Four-sides model

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Graphic of the four-sides model

The four-sides model (also known as communication square or four-ears model) is a communication model by Friedemann Schulz von Thun. According to this model every message has four facets[1] though not the same emphasis might be put on each. The four sides of the message are fact, self-revealing, relationship, and appeal.


The communication square describes the multi-layered structure of human utterances. It combines the idea of a postulate (second axiom) from Paul Watzlawick, that every message contains content and relational facets, with the three sides of the Organon model by Karl Bühler, that every message might reveal something about the sender, the receiver, and the request at hand. Such models are familiar in the linguistic community as part of speech act theory.

The four sides of communication[edit]

  • The Factual Level contains statements which are matter of fact like data and facts, which are part of the news.
  • In the self-revealing or self-disclosure the speaker - conscious or not intended - tells something about himself, his motives, values, emotions etc.
  • In the Relationship-layer is expressed resp. received[clarification needed], how the sender gets along with the receiver and what they think of them.
  • The Appeal contains the desire, advice, instruction and effects that the speaker is seeking.

Every layer can be misunderstood individually. The classic example of Schulz von Thun is the front-seat passenger who tells the driver: "Hey, the traffic lights are green". The driver will understand something different, depending on the ear with which he will hear, and will react differently. (On the matter layer he will understand the "fact" "the traffic lights are green", he could also understand it as "Come on, drive! ."-"command", or on the "relationship" could hear a help like "I want to help you, or if he hears behind it: I am in a hurry the passenger reveals part of himself "self-revelatory".") The emphasis on the four layers can be meant differently and also be understood differently. So the sender can stress the appeal of the statement and the receiver can mainly receive the relationship part of the message. This is one of the main reasons for misunderstandings.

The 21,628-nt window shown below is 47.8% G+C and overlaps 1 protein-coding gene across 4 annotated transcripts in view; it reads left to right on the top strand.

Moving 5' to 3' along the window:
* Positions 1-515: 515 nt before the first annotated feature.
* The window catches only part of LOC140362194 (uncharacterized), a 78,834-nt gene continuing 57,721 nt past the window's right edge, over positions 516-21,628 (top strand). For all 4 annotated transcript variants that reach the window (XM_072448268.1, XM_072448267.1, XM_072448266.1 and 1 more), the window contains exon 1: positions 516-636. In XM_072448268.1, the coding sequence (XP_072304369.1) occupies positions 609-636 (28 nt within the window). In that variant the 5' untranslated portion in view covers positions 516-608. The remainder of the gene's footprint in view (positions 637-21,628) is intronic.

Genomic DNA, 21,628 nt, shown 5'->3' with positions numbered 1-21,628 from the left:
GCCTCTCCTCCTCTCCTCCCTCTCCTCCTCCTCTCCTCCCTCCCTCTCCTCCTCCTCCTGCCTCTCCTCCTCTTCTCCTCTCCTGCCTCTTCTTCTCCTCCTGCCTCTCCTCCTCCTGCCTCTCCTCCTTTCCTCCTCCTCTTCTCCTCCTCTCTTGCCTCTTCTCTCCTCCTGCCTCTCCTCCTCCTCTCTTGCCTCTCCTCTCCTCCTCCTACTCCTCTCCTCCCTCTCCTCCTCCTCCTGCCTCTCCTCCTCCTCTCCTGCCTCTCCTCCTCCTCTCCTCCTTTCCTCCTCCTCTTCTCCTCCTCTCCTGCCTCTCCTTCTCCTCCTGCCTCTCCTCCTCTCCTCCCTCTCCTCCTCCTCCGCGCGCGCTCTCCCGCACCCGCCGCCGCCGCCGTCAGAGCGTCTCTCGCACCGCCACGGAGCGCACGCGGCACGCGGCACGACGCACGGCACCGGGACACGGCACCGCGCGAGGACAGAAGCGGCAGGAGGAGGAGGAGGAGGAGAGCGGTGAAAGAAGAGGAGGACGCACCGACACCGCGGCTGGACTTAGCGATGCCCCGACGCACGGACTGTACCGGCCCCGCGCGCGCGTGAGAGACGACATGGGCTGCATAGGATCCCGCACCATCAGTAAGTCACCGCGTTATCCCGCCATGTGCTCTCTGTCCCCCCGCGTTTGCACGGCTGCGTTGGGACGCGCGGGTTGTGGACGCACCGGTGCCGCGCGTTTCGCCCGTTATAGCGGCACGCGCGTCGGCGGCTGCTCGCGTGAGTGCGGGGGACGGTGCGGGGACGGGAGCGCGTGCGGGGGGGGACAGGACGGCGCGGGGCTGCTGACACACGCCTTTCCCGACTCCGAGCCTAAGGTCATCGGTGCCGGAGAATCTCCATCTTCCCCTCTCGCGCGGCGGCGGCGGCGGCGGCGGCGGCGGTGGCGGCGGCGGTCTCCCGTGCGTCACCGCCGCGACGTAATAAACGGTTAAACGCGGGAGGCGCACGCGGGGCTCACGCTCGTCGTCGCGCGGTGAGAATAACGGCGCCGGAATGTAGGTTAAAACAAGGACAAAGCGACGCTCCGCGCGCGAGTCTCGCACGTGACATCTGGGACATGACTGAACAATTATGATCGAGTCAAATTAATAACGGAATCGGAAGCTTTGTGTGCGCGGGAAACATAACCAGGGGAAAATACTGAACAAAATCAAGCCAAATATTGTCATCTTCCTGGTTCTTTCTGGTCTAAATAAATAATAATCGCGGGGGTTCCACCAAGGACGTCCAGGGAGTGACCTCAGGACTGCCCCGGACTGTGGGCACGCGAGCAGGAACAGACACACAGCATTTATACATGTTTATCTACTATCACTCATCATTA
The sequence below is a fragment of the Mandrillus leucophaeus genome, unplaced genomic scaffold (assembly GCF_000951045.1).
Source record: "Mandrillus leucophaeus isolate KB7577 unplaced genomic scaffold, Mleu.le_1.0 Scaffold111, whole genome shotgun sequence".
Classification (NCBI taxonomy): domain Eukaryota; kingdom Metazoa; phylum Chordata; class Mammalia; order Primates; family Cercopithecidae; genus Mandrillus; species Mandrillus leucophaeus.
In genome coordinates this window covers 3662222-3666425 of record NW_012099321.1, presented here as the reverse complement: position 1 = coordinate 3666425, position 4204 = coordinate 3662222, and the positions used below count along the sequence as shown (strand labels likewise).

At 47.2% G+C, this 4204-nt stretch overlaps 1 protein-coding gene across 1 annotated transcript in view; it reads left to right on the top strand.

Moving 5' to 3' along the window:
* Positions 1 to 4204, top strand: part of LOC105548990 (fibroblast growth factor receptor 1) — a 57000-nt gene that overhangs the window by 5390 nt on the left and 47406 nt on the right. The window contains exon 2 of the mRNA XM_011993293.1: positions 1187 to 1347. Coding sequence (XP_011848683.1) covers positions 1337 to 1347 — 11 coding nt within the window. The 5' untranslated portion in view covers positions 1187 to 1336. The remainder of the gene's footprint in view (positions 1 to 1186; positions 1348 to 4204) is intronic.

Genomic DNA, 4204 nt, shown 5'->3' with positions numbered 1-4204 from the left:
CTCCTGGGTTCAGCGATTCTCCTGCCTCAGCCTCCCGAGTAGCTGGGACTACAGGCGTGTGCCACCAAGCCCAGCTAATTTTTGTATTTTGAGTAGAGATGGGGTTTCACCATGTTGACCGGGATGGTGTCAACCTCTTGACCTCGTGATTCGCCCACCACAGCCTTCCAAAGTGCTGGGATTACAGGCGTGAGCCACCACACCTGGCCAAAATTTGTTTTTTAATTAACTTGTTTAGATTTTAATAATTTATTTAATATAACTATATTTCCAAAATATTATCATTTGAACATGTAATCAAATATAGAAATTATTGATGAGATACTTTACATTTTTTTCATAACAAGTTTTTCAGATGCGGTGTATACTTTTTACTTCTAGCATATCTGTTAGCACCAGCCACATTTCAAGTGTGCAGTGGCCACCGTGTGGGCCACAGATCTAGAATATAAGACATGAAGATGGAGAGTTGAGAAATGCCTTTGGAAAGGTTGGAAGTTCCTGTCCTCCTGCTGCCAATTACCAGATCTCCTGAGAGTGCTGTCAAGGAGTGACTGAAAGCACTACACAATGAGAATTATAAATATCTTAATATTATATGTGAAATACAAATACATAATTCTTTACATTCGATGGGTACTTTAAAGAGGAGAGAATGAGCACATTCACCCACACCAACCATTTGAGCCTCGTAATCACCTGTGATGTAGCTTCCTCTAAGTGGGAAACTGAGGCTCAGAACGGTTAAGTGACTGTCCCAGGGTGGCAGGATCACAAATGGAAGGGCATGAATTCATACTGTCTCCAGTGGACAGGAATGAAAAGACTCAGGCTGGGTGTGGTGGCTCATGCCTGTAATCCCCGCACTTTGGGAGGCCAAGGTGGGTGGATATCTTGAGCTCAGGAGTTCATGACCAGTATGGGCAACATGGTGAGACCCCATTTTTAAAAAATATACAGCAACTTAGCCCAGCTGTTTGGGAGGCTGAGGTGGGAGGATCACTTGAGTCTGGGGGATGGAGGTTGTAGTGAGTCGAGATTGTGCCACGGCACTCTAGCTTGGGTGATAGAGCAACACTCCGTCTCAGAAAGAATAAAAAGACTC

The Factual Level[edit]

What I inform about:

On the factual level the sender of the news gives data, facts and statements. It is the task of the sender to send this information clearly and understandably.

The receiver proves with the Factual ear, whether the matter message fulfills the criteria of truth (true/untrue) or relevance (relevant/irrelevant) and the completeness (satisfying/something has to be added).

In a long-term team, the matter layer is clear and needs only a few words.

The self-revealing[edit]

What I reveal about myself:

In every news there is information about the sender. On the layer of the self-revealing or self-disclosure the sender reveals himself. This message consists of conscious intended self-expression as well as unintended self-revealing, which is not conscious to the sender (see also Johari window). Thus, every news becomes information about the personality of the sender.

The self-revealing ear of the receiver perceives which information about the sender is hidden in the message.

The relationship indicator[edit]

What I think about you (you-statement) and how we get along (we-statement):

The relationship layer expresses how the sender gets along with the receiver and what he thinks about him. Depending on how he talks to him (way of formulation, body language, intonation ...) he expresses esteem, respect, friendliness, disinterest, contempt or something else.

Depending on which message the receiver hears with relationship ear, he feels either depressed, accepted or patronized. A good communication is distinguished by communication from mutual appreciation.

The appeal[edit]

What I want to make you do:

Who states something, will also affect something. This appeal-message should make the receiver do something or leave something undone. The attempt to influence someone can be less or more open (advice) or hidden (manipulation).

On the Appeal ear the receiver asks himself: "What should I do, think or feel now?"

citation: " Mothers are very appeal-influenced by children." Mum! The shoes .... Yes! I'll be right there to put them on for you.


Two people are eating a home-cooked meal together.

The one who didn't cook says: "There is something green in the soup."

Factual level: There is something green.
Self-revealing layer: I don't know what it is.
Relationship layer: You should know what it is.
Appeal layer: Tell me what it is!
Factual level: There is something green.
Self-revealing layer: You do not know what the green item is, and that makes you feel uncomfortable.
Relationship layer: You think my cooking is questionable.
Appeal layer: I should only cook what you know in the future!

The other answers: "If you don't like the taste, you can cook it yourself."

See also[edit]



  • Friedemann Schulz von Thun: Miteinander reden: Störungen und Klärungen. Psychologie der zwischenmenschlichen Kommunikation. Rowohlt, Reinbek 1981. ISBN 3-499-17489-8

External links[edit]